Jens K Styve

His simplistic characters are deceptive, brimming over with life and vitality in a way that is surprising and deeply human

Heftet JensK#1 er anmeldt av ein engelsk seriejournalist:

Jens K #1 by Jens K Styve

I found Jens on Twitter a while back via his diary comics and immediately fell in love with his art style – in which I see a little Ralph Steadman and a little Quentin Blake. His simplistic character designs are deceptive and brimming over with life and vitality in a way that is surprising and deeply human.

Like the best diary cartoonists, he is unflinchingly honest and the self deprecating way he presents his own avatar here, allows the reader to peel back layer after layer of the onion that is the man behind the book. I loved Jens K #1 from the minute I opened the envelope it shipped to me in, the gorgeous front cover depiction of Jens bathing in a giant sized cup of coffee, still wearing the bizarre pixie hat he draws himself in along with a broad smug smile, gave me cause to expect something special. And I wasn’t disappointed.

It reminds me in many ways of Martin Kellerman«s excellent Rocky, possibly in its sardonic sense of humour (here hilariously represented by Jens» cough and the grim hypercondria that slowly inspires in him over the course of the month this issue charts). As in Camera Obscura Styve’s solid grasp of the basic tenets of good cartooning are on show here. Again he shows an uncanny knack to express a complex range of emotions in his cast, varying from simple expressions to exaggerated, cartoonish gurning facials with the flick of his pen, often using little more than two dots and a wavy line to expressive and hilarious effect, reminding me of luminaries like Bill Watterson.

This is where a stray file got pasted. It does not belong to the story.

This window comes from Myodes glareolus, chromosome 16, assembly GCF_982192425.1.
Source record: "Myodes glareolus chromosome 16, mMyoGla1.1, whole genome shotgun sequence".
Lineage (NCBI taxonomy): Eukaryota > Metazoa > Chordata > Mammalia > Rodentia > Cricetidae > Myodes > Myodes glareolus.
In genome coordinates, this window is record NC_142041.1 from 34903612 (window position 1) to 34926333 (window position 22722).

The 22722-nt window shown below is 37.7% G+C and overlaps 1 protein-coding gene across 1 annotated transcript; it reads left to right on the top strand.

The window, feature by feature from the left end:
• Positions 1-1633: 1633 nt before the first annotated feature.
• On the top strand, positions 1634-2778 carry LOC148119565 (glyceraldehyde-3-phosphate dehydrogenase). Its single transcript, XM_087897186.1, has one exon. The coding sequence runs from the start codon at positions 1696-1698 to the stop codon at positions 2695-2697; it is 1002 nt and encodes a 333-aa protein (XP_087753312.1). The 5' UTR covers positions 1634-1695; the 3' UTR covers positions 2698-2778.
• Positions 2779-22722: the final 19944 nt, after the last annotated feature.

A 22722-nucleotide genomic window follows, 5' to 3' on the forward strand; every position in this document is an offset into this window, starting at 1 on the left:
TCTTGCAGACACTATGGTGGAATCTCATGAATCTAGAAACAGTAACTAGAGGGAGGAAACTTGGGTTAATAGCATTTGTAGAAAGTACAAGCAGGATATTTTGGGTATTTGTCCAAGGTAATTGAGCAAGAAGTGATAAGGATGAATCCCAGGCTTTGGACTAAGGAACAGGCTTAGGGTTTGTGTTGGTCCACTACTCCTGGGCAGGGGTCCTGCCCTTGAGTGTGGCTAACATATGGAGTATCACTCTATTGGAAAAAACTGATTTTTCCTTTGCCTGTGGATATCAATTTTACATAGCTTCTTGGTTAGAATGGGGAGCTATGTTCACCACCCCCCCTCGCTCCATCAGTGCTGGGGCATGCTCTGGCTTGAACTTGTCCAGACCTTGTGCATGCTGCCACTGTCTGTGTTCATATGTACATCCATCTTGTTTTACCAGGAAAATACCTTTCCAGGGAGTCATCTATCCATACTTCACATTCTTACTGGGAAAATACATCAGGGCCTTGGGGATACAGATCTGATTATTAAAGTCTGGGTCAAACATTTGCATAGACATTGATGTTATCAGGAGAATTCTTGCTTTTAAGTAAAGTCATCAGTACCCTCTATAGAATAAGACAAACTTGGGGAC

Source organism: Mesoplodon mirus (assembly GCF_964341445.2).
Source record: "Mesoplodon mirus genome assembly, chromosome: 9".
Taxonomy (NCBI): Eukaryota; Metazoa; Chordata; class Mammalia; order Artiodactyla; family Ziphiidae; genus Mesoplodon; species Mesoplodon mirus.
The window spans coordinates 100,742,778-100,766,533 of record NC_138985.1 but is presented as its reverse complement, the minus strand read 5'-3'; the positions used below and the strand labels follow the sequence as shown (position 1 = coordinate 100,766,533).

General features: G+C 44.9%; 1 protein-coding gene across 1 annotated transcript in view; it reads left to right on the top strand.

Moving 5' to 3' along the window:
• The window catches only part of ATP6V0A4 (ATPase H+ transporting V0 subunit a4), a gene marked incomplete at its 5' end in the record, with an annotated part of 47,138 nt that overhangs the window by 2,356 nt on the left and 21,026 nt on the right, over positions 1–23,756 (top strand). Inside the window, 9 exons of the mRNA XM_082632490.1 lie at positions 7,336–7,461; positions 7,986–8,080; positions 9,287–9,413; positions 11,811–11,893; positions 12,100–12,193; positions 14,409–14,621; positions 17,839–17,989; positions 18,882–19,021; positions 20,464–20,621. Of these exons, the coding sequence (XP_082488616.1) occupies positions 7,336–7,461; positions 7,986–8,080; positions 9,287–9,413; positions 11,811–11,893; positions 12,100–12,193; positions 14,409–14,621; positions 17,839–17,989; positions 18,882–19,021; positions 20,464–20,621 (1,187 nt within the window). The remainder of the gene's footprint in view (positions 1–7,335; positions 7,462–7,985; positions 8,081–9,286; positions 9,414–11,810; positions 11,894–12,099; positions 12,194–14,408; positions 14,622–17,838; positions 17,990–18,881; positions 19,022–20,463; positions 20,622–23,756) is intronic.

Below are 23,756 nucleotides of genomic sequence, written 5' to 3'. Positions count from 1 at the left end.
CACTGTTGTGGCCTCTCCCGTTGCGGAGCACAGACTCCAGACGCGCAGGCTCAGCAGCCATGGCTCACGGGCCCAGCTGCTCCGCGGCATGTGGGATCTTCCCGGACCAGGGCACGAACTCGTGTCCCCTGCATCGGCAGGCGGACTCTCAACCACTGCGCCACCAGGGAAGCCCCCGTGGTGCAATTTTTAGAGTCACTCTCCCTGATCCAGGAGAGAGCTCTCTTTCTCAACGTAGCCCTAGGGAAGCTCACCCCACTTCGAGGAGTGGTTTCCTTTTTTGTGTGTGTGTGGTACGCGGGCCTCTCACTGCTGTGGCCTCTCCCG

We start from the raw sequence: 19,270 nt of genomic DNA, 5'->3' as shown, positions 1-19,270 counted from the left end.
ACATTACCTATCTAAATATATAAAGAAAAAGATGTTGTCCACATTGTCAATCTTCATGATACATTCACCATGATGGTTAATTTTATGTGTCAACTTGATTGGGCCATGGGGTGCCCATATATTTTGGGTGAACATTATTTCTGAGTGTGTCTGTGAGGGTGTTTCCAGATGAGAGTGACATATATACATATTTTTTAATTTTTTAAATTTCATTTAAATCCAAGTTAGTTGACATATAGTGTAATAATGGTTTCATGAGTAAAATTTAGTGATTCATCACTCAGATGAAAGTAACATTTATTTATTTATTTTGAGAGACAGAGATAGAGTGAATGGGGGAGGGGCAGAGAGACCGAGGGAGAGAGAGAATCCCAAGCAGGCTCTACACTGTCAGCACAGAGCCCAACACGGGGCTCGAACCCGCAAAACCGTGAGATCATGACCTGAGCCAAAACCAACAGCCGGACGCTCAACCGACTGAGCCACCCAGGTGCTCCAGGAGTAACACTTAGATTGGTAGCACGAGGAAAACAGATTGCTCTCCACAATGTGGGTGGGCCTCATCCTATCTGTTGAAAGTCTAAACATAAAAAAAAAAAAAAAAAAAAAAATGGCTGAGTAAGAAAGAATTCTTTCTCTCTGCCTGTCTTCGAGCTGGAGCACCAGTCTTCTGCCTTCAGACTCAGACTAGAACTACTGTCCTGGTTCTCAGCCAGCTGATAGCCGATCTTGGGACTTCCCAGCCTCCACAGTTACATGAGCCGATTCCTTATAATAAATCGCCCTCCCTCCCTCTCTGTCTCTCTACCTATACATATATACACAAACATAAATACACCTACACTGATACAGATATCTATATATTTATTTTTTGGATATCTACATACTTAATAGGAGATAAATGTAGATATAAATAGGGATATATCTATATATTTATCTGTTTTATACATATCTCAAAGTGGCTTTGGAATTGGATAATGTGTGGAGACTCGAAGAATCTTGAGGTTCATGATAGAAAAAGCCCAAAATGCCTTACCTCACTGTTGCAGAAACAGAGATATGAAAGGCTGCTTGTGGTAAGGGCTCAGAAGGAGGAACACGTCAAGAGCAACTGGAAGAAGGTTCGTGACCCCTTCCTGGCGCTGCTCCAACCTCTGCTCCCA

And like those great artists, Styve’s strips are frequently funny, with a neat blend of physical comedy, often surreal and fantastical situational comedy and punchy, witty dialogue, hinting at a dark, wry sense of humour that certainly appeals to this reader.

Styve explains on the inside front cover that his inspiration to start drawing daily strips came, in part, when the sun returned to his home town of Tromso, in Norway, after the two months of complete darkness inhabitants go through in that area every winter. He describes how that darkness can dampen productivity as well as the moods of the people living there, and the explosion of creativity he felt this year when the lights came back on.

Well, if this is what comes out of that change in the seasons, I can say without reservation, I am truly looking forward to the next ten months. At the same time though, part of me wonders to what dark corners that twisted sense of humour and imagination might go in those winter months.

I for one, intend to be around to find out.

Robin William Scott / The Mini Comic Courier

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